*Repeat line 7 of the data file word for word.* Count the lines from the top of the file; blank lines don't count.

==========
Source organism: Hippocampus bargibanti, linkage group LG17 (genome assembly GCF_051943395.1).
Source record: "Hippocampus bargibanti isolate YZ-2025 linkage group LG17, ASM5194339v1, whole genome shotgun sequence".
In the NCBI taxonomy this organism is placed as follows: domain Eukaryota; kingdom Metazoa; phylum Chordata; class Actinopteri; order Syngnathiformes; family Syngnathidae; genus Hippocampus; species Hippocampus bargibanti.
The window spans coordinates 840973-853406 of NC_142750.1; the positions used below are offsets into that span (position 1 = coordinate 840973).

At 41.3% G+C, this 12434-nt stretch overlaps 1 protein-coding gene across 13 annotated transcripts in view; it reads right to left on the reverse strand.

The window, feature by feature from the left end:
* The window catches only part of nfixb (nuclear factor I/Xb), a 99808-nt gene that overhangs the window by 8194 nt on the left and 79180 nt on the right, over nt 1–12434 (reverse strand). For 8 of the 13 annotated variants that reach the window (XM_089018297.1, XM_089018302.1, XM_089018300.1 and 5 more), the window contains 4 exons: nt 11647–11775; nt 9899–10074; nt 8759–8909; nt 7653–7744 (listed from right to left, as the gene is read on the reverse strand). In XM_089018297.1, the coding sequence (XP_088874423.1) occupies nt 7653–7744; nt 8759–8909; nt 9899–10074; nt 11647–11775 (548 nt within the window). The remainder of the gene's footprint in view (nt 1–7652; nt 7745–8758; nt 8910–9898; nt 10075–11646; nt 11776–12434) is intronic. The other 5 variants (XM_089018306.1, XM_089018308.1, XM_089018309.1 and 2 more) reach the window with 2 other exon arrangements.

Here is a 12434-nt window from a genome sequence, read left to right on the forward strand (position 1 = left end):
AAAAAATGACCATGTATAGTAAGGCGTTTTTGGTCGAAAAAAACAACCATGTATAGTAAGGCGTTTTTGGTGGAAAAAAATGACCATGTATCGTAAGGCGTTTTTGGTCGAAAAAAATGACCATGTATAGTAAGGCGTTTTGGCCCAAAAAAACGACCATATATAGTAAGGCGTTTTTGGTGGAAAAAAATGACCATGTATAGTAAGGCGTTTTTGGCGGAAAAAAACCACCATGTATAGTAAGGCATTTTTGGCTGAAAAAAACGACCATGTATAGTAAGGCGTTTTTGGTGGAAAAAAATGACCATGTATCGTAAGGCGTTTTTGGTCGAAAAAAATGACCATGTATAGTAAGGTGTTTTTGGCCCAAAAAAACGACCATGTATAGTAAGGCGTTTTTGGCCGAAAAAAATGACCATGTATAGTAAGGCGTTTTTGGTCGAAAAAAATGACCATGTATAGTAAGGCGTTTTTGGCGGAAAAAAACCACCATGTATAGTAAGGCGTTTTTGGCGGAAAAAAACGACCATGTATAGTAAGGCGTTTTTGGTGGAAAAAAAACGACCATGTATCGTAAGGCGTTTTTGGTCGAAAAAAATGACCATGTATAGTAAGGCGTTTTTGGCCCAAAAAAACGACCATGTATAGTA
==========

* The window catches only part of nfixb (nuclear factor I/Xb), a 99808-nt gene that overhangs the window by 8194 nt on the left and 79180 nt on the right, over nt 1–12434 (reverse strand). For 8 of the 13 annotated variants that reach the window (XM_089018297.1, XM_089018302.1, XM_089018300.1 and 5 more), the window contains 4 exons: nt 11647–11775; nt 9899–10074; nt 8759–8909; nt 7653–7744 (listed from right to left, as the gene is read on the reverse strand). In XM_089018297.1, the coding sequence (XP_088874423.1) occupies nt 7653–7744; nt 8759–8909; nt 9899–10074; nt 11647–11775 (548 nt within the window). The remainder of the gene's footprint in view (nt 1–7652; nt 7745–8758; nt 8910–9898; nt 10075–11646; nt 11776–12434) is intronic. The other 5 variants (XM_089018306.1, XM_089018308.1, XM_089018309.1 and 2 more) reach the window with 2 other exon arrangements.